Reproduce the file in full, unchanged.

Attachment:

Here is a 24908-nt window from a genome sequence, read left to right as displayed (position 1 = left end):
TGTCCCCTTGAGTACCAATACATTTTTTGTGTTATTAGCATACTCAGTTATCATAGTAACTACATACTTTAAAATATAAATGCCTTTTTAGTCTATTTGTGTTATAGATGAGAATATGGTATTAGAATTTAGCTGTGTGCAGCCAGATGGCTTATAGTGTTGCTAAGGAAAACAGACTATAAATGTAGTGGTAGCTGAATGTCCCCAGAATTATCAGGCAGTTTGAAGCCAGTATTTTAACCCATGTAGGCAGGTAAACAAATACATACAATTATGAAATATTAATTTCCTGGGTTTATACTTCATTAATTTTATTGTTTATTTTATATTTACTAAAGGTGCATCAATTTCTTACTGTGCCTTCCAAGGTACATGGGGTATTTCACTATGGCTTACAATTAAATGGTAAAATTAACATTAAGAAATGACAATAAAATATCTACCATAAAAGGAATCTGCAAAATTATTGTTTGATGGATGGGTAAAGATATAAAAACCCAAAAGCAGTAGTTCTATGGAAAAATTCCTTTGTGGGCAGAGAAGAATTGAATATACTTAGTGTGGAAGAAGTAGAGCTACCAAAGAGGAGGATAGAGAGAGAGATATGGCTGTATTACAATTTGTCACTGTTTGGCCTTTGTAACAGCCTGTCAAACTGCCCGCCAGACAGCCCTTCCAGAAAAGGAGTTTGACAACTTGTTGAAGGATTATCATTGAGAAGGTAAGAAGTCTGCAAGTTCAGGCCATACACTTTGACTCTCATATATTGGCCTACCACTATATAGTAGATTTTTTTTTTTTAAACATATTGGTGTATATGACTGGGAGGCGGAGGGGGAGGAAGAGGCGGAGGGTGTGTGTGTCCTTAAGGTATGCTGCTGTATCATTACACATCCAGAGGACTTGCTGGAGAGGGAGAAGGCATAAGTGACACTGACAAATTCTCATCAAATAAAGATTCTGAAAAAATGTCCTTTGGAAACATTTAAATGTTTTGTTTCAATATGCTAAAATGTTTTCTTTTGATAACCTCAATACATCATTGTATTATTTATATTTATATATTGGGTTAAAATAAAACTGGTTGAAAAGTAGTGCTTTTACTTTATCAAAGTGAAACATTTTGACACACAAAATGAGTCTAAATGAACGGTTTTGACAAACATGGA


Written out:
Here is a 24908-nt window from a genome sequence, read left to right as displayed (position 1 = left end):
TGTCCCCTTGAGTACCAATACATTTTTTGTGTTATTAGCATACTCAGTTATCATAGTAACTACATACTTTAAAATATAAATGCCTTTTTAGTCTATTTGTGTTATAGATGAGAATATGGTATTAGAATTTAGCTGTGTGCAGCCAGATGGCTTATAGTGTTGCTAAGGAAAACAGACTATAAATGTAGTGGTAGCTGAATGTCCCCAGAATTATCAGGCAGTTTGAAGCCAGTATTTTAACCCATGTAGGCAGGTAAACAAATACATACAATTATGAAATATTAATTTCCTGGGTTTATACTTCATTAATTTTATTGTTTATTTTATATTTACTAAAGGTGCATCAATTTCTTACTGTGCCTTCCAAGGTACATGGGGTATTTCACTATGGCTTACAATTAAATGGTAAAATTAACATTAAGAAATGACAATAAAATATCTACCATAAAAGGAATCTGCAAAATTATTGTTTGATGGATGGGTAAAGATATAAAAACCCAAAAGCAGTAGTTCTATGGAAAAATTCCTTTGTGGGCAGAGAAGAATTGAATATACTTAGTGTGGAAGAAGTAGAGCTACCAAAGAGGAGGATAGAGAGAGAGATATGGCTGTATTACAATTTGTCACTGTTTGGCCTTTGTAACAGCCTGTCAAACTGCCCGCCAGACAGCCCTTCCAGAAAAGGAGTTTGACAACTTGTTGAAGGATTATCATTGAGAAGGTAAGAAGTCTGCAAGTTCAGGCCATACACTTTGACTCTCATATATTGGCCTACCACTATATAGTAGATTTTTTTTTTTTAAACATATTGGTGTATATGACTGGGAGGCGGAGGGGGAGGAAGAGGCGGAGGGTGTGTGTGTCCTTAAGGTATGCTGCTGTATCATTACACATCCAGAGGACTTGCTGGAGAGGGAGAAGGCATAAGTGACACTGACAAATTCTCATCAAATAAAGATTCTGAAAAAATGTCCTTTGGAAACATTTAAATGTTTTGTTTCAATATGCTAAAATGTTTTCTTTTGATAACCTCAATACATCATTGTATTATTTATATTTATATATTGGGTTAAAATAAAACTGGTTGAAAAGTAGTGCTTTTACTTTATCAAAGTGAAACATTTTGACACACAAAATGAGTCTAAATGAACGGTTTTGACAAACATGGA